Welcome to the Family

After the riveting cinematic that opens the game, we are treated to a voiceover against a black screen. The game then opens in a traditional English drawing room, with all of the main characters in attendance. This is a cast such as those seen in English or Hollywood horror films made in the 40's and 50's. The figures in Black Mirror would seem very familiar to fans of such films as: 'The House of Wax', 'The Black Cat', 'The Mummy', 'Ten Little Indians', and other classics. To be complete, we need only have Boris Karloff (a footman) walk in and say, "Good evening. Please allow me to introduce the Gordon family and friends".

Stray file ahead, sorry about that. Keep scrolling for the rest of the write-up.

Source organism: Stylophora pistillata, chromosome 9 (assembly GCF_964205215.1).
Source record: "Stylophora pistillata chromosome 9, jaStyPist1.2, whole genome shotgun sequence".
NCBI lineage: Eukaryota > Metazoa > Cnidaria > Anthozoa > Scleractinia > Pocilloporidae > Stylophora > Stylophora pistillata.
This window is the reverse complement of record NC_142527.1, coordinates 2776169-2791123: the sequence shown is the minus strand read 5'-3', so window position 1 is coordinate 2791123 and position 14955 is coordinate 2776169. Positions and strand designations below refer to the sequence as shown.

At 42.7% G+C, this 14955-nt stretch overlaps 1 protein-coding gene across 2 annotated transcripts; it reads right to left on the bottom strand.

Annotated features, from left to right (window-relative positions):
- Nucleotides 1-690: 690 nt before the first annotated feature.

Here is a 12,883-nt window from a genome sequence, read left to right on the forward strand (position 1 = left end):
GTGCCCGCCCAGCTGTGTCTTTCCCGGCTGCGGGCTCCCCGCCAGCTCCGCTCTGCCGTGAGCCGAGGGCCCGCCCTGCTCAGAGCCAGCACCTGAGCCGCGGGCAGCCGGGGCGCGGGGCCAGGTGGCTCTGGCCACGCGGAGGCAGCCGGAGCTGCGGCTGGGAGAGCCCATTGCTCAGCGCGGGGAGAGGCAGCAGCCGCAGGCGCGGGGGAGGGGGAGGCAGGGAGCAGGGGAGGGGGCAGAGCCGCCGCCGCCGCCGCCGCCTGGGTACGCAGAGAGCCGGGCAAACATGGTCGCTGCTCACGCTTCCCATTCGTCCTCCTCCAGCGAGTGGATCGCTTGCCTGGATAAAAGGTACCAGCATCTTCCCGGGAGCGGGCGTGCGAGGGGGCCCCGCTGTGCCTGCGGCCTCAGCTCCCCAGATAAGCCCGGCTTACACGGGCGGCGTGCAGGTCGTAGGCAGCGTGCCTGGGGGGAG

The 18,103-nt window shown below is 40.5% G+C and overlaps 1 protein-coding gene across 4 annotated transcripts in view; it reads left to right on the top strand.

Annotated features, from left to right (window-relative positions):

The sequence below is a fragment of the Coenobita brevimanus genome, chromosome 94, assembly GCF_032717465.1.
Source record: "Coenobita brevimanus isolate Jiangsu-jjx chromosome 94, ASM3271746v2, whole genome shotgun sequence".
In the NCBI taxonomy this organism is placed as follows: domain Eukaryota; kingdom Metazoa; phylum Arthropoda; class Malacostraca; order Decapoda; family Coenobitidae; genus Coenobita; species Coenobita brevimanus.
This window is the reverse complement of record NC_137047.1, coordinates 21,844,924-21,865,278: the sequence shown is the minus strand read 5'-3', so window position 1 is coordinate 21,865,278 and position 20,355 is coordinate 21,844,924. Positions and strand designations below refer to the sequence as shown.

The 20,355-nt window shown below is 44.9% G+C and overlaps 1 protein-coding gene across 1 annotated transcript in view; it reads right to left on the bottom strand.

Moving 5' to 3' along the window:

We have Samuel, our leading man. He is reluctant to be back at Black Mirror. Returning only to attend the funeral of his beloved grandfather, William, Samuel is unsettled and not set on lingering for very long at Black Mirror, the name given to this ancient family seat. Then there is his grandmother, Victoria: she seems distant and quite proper. Much the same can be said for Samuel's uncle, Robert, and Bates, their butler. These characters are revealed through the developing story, documents and dialogues. There is a formality to these people and their interactions. Rather than a reflection of slightly sluggish graphics, I think it is a deliberate style choice made for the game. It really suits the tone and atmosphere well. I also saw this as a deliberate, measured flow to gameplay and the plot.